RNA needed to silence the fusion gene would reach all the cancer cells. One cell left active might be all it takes to reseed the tumour, says Lessnick.
As attempts to directly target EWS–FLI1 failed, researchers began to sift through the hundreds of genes it regulates, in search of one that was both key to its influence on cancer and vulnerable to attack with a drug.
There was a brief flutter of hope for one such target, a protein called IGF-1R. Antibodies against it were tested in clinical trials. But they ultimately disappointed, driving back tumours in only about 10% of patients3. Drugs that help only a small proportion of people with an already rare disease hold little commercial interest; the companies involved ended the programme.
The field hit wall after wall. “If someone tells me something works downstream of a pathway affected by EWS–FLI1, I shut down immediately,” says Reed. “We’ve tried that a million times.”
Around 2010, as scientists began trying to improve characterization of tumours by looking at the sequences of their entire genomes, some researchers were hoping that trawling through the genomes of Ewing’s sarcomas would yield other mutations that could be worthy drug targets. Instead, three different teams found the same result: Ewing’s sarcomas always contained a fusion protein, most often but not always EWS–FLI1, and little else4–6. There were no other potential drug targets that could reach the majority of patients.
But there was a bright side to the negative results. Many adult cancers are riddled with mutations, making it difficult to tell those that drive cancer from those that are merely background changes, with no impact on tumour growth. Tumours can also have multiple triggers, complicating attempts at therapy. Simple cancer genomes, such as the ones that turned up in Ewing’s, may not offer a lot of targets, but with few drivers, they should be less likely to develop resistance to an effective therapy, says Kimberly Stegmaier, a paediatric oncologist at Dana-Farber. “That’s the hope,” she adds.
But hope does not equal progress. Treatment for Ewing’s sarcoma has changed little since 1993. It generally comprises several rounds of harsh chemotherapy, surgery and radiation. In 2007, Max endured his chemotherapy in three-week cycles. The first week brought vomiting and diarrhoea, and sometimes an intestinal infection. During the second, a different set of drugs often landed him in hospital with severe anaemia. Week three was for recovery, and then the cycle started again. After four rounds of this came surgery, radiation and more drugs.
Max braved it all with characteristic good humour, save for one drug: ifosfamide. It caused him to hallucinate and he was unable to put his thoughts into words. He could only repeat two sentences: “My brain is breaking,” and, “Give me the blue!” The blue was the chemical methylene blue, which counteracts ifosfamide.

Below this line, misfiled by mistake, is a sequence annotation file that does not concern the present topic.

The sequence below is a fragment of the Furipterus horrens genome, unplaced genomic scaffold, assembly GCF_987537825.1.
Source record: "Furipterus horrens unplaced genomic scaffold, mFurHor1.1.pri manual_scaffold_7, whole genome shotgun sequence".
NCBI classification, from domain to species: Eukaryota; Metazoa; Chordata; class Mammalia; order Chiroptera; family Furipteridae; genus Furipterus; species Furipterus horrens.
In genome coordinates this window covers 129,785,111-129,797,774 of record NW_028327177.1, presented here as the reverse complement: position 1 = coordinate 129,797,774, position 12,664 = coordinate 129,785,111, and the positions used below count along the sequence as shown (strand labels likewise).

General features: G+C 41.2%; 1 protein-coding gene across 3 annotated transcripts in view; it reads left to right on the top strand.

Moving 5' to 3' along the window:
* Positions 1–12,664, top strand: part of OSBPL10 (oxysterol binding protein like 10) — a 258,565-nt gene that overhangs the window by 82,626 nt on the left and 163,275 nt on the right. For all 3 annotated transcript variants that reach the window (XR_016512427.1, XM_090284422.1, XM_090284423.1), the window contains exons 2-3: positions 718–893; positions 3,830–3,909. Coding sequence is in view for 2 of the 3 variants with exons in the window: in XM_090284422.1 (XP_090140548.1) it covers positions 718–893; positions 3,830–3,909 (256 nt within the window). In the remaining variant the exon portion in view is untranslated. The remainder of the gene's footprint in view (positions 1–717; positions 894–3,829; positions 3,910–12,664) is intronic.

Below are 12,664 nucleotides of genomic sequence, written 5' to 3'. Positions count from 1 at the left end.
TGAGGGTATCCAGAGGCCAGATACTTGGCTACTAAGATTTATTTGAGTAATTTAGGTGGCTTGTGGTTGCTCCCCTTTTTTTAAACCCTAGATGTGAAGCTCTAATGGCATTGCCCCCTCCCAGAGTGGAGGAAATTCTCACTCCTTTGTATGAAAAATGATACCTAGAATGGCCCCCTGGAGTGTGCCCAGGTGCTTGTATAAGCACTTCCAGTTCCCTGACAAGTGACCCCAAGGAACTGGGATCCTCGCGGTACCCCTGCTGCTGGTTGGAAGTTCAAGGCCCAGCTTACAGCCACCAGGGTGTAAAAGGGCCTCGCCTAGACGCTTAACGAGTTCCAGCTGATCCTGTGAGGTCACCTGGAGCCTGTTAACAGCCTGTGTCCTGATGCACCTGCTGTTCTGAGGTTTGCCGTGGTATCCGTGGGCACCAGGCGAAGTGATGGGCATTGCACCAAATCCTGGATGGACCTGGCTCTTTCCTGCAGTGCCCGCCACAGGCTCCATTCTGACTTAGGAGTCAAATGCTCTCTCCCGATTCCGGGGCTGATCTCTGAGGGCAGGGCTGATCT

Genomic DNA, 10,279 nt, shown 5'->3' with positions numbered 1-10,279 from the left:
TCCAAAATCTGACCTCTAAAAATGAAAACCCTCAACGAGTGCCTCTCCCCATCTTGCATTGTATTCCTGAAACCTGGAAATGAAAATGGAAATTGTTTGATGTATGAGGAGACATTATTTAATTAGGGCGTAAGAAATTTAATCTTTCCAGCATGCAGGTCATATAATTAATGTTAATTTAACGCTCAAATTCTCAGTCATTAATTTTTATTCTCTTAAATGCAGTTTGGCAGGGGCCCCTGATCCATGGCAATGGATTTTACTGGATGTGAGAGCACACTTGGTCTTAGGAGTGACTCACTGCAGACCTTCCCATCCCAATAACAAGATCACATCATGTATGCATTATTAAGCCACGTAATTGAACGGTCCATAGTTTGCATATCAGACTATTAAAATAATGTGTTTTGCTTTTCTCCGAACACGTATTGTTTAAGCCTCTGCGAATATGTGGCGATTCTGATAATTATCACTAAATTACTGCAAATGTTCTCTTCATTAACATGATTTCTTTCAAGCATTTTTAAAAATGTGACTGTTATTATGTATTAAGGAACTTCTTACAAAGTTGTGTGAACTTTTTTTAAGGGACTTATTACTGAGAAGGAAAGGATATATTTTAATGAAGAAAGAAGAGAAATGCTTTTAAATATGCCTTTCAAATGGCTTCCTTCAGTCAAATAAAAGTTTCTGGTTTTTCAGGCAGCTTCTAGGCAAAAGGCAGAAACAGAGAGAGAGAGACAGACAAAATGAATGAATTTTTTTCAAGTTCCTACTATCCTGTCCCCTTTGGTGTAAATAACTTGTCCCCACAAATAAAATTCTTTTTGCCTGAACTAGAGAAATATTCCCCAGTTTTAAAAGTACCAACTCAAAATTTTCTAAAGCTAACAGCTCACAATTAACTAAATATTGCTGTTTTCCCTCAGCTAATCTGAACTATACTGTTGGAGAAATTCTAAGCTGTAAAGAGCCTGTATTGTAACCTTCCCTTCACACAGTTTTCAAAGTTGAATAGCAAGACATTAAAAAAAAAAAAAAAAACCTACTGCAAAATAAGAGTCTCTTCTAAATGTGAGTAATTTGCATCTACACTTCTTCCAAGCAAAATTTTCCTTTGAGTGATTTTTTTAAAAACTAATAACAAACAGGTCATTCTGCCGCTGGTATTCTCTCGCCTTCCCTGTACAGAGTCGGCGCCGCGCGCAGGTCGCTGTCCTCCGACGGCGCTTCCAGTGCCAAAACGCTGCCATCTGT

When it was over, Max swore to his mother that he would never take the drug again.
He nevertheless went into remission. Free to resume life as a teenager, he spent the next few years falling in and out of love, nurturing and then overcoming a computer-game addiction and searching for truth in poetry and philosophy.
But his time as a cancer patient had left its mark. In his first year at Yale University in New Haven, Connecticut, he became obsessed with the idea that the ifosfamide had affected his memory. This fear pushed him to become a poet, he later said: he used his writing as a way to preserve the memories that he feared were breaking down.
By his final year of university, his mood had stabilized, he had co‑founded a comedy troupe and his poetry had become more than just a sanctuary for his memories. But the one thing he had wanted to forget — his cancer — wouldn’t let him. In 2012, his tumours came back. His mother stayed at a hotel near the Yale campus and shuttled Max from treatments to classes so that he could graduate on schedule.
Around that time, research into cancer-causing fusion proteins was entering a renaissance. While Max was at Yale, biochemist Cigall Kadoch, then at Stanford University in California, and her colleagues were studying a group of proteins that work together to modify chromatin — the assemblage of DNA and numerous proteins that help to pack and organize the genetic material in the cell. Chromatin can ‘open up’, allowing the genes within to be expressed, or it can be tightly wound, preventing gene expression.
In 2013, Kadoch’s team had reported7 that a protein called SS18 is part of a complex involved in the packing and unpacking of chromatin. When SS18 becomes fused to one of several SSX proteins, the resulting chimaera displaces normal SS18 from the complex, disrupting chromatin management. This, Kadoch’s group found, ramps up expression of a cancer-causing gene. The work demonstrated how the fusion protein causes a childhood cancer called synovial sarcoma.
The work added to a growing body of evidence showing a link between fusion proteins and epigenetics. Researchers studying leukaemia and Ewing’s sarcoma found similar links (see ‘A deadly bond’). Kadoch now runs her own lab at Dana-Farber, and routinely gets requests for advice from researchers who study other fusion proteins, seeking help with the biochemical methods she used. The link she found was among the first of many between cancer-causing fusion proteins and chromatin. “Many of the fusion proteins interact with chromatin-modifying complexes to change chromatin in a way that allows gene expression to happen that shouldn’t,” says Scott Armstrong, a paediatric oncologist also at Dana-Farber, who has been exploring epigenetic links in childhood leukaemia.
This link, a hot area in epigenetics research, was reviving hopes for targeting recalcitrant fusion proteins. Sequencing the genomes of adult cancers had highlighted the importance of epigenetic processes in driving cancer. Work was already under way in academic and industry labs to target epigenetic proteins in adult cancers. Paediatric oncologists now hope they can co-opt those drugs for children and adolescents.